One of the very fun things about raising bilingual kids is watching how they learn and make sense of the languages that surround them. I speak German with the kids (which was a bit of a transition for me to switch to speaking German (my native language) after having lived in the English-speaking world for many years and only speaking, thinking, and dreaming in English for so long) and John mainly speaks in English (he will slip in a few German phrases every now and then, especially those containing the word nein (no) as it apparently sounds a bit more powerful in German than in English!).
Living in Austria now is, of course, great for all of us and has been wonderful for the kids’ language development. Right now, their German is a bit superior to their English (not surprising considering we’re in a German-speaking country) but they communicate at ease with friends and family in both languages (and 99.5% of the time, they don’t mix up the languages).
But every now and then, we have to smile at the things that come out of their little mouths. So here’s a quick run-down of entertaining quotes from the kids as they try to express themselves. Yes, some of the humor is a bit hard to understand if you don’t speak German as they do many literal translations, so not everything might be laugh out loud funny for everyone!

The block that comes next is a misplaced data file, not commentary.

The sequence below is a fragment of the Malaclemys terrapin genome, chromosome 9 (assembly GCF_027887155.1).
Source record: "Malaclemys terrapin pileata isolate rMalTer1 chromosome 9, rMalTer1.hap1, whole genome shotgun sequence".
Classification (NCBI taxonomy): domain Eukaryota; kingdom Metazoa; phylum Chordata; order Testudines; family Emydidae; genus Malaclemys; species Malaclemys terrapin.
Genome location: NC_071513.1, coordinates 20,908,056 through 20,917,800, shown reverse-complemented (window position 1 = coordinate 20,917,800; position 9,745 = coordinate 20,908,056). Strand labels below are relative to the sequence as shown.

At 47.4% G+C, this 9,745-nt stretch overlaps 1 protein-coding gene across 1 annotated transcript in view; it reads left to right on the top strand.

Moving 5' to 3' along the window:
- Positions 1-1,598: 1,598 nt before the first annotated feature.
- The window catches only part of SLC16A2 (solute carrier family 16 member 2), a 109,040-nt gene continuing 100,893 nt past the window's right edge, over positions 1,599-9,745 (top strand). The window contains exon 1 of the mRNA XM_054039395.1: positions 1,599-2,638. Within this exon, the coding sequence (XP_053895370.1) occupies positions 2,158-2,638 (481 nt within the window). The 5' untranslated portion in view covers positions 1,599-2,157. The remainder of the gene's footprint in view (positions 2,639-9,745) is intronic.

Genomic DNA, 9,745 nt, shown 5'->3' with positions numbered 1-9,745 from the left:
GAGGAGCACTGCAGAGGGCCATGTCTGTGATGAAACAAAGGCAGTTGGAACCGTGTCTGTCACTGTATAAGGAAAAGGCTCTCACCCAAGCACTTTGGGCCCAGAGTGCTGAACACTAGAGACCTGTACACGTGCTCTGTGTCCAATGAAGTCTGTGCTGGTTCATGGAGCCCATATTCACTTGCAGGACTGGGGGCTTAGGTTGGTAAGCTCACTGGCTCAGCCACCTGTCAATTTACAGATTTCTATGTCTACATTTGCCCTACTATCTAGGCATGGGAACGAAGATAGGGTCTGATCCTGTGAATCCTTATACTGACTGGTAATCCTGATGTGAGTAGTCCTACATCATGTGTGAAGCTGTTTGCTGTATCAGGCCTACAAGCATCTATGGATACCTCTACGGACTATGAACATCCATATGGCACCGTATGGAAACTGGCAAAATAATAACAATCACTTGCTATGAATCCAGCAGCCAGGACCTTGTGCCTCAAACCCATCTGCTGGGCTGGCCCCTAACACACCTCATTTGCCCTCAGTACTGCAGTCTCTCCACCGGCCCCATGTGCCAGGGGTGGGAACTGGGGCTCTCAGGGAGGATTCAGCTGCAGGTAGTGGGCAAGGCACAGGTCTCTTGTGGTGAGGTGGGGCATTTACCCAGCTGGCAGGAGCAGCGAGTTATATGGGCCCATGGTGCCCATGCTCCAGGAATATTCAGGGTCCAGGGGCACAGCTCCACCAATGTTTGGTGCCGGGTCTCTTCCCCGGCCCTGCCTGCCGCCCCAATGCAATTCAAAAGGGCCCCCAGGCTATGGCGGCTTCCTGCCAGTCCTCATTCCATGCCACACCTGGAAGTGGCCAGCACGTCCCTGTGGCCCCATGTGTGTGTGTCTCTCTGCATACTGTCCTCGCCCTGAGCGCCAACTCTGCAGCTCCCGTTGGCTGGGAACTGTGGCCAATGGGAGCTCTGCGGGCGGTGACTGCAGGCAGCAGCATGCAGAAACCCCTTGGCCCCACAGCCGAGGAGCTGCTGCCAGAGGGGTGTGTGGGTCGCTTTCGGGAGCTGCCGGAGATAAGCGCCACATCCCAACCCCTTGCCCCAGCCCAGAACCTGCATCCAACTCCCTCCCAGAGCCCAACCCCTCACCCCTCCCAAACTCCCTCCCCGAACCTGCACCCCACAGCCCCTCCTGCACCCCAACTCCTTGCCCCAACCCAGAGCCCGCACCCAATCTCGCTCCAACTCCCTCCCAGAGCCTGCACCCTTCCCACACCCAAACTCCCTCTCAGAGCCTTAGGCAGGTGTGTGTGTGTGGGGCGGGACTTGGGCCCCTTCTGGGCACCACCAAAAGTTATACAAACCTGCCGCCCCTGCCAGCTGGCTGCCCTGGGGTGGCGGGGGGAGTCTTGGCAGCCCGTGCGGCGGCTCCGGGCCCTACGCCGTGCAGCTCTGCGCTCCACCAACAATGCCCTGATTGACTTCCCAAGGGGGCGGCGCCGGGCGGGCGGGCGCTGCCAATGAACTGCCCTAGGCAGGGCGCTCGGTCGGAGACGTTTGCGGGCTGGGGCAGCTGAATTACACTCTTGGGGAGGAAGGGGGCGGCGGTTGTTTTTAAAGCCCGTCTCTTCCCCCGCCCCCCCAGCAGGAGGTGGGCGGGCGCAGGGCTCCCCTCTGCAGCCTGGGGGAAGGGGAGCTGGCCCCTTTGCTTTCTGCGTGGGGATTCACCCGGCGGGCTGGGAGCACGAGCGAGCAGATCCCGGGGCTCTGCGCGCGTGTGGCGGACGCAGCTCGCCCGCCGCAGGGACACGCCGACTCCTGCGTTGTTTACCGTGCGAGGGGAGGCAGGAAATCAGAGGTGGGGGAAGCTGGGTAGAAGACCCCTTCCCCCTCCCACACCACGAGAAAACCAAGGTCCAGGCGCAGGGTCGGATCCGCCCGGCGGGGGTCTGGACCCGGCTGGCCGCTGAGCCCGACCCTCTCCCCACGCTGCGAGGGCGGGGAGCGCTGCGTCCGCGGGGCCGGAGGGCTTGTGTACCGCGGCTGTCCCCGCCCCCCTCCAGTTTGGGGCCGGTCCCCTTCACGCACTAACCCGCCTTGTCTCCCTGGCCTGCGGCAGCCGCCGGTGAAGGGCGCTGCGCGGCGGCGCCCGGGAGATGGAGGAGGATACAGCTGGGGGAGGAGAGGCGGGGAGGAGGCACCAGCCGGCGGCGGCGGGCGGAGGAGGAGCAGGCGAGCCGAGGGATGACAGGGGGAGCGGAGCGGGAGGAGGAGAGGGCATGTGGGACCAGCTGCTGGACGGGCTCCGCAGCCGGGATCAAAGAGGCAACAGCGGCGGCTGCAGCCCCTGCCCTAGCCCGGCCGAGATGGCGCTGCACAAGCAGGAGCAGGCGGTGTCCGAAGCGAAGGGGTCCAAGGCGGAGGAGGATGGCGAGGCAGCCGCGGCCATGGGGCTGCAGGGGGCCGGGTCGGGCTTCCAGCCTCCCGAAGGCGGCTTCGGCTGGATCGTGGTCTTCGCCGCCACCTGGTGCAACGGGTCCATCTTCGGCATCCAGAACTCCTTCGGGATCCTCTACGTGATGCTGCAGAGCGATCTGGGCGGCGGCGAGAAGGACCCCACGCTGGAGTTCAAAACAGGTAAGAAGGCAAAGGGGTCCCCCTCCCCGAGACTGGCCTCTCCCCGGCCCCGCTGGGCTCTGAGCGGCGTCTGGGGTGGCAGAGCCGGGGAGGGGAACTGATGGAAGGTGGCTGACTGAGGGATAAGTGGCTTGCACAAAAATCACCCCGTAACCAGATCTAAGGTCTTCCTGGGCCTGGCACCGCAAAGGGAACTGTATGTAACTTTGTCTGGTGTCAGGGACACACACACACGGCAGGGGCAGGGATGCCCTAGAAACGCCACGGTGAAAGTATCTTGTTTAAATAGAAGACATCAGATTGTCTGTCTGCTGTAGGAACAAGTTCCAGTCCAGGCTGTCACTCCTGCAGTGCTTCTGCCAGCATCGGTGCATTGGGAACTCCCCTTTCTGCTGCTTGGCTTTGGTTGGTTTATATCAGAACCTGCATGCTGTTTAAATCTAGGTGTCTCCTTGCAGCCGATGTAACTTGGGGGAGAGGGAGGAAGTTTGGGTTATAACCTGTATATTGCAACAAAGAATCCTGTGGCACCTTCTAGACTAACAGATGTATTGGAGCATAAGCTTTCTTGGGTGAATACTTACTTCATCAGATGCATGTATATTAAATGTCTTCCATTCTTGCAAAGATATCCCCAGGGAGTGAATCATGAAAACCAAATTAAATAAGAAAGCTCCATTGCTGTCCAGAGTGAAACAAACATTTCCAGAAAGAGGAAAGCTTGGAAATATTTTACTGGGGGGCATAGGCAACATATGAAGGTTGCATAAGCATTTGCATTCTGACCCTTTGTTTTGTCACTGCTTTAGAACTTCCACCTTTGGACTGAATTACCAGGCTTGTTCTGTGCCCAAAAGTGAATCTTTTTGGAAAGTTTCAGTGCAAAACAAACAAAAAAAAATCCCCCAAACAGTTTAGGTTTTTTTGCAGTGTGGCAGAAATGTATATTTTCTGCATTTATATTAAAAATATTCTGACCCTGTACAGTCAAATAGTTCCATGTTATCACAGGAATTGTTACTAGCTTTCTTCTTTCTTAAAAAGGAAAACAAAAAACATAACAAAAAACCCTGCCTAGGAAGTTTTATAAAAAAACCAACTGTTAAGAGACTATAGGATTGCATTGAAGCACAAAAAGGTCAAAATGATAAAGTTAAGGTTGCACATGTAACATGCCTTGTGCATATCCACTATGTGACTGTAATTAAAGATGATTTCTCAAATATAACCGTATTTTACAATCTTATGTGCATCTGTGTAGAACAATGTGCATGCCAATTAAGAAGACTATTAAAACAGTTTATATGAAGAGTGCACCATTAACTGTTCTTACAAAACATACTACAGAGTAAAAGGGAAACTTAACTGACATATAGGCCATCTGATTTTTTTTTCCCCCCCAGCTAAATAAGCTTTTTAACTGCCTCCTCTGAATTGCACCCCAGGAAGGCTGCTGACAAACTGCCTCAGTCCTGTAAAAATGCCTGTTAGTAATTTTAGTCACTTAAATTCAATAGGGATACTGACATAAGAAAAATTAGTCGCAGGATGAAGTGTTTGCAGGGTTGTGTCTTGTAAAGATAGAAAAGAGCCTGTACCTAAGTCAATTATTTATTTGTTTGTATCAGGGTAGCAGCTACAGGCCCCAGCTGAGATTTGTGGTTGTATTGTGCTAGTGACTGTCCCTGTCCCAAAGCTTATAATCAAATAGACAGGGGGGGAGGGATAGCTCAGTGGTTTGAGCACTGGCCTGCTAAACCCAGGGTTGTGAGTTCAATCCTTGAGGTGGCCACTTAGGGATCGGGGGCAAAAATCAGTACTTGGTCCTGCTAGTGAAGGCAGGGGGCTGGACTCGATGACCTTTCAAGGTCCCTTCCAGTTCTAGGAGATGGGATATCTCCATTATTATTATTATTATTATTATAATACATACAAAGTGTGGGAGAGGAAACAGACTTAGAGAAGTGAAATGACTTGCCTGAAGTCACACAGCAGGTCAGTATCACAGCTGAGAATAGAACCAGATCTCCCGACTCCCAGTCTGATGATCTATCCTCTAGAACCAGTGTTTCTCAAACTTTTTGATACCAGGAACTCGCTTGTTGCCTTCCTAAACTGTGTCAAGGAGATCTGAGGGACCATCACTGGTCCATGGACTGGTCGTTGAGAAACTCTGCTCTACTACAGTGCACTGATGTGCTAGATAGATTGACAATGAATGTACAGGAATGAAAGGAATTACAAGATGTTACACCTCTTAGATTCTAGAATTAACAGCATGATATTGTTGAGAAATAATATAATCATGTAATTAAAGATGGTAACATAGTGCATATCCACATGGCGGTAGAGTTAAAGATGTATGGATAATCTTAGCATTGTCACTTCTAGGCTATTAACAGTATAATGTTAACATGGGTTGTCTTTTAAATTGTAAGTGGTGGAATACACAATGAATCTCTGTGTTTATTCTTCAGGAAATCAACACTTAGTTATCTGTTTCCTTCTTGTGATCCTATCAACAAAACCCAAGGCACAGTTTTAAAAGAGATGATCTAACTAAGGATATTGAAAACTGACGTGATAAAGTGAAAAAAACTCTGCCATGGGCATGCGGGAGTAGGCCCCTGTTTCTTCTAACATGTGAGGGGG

- Car snake [Autoschlange; traffic jam – literally translated; this was a recurring “Denglish” word from Luca in Sao Paulo]
- Why then? [Warum denn? But why?]
- Hand shoes [Handschuhe; gloves]
- That’s really funny Jules….or? [Das ist lustig Jules, oder?]
- Mom, this is so heavy [Das ist so schwer; meaning to say this is very difficult]
- Jules was that [Jules war’s; it was Jules]
- Was ist das für? [What’s that for?]
- I like this not [I don’t like this]
And, then aside from dealing with the bi-lingual challenges and fun moments, the kids are slowly beginning to make sense that they are living in a global world. We are a family of map-people, meaning we like maps and talking about geography since it’s such a big part of our life. So, perhaps it’s not surprising that recently, Luca asked in all seriousness: “Mom, what country does Winnie the Pooh live in? North America or Europe?”
Yes, that’s the joy of raising global bilingual kids!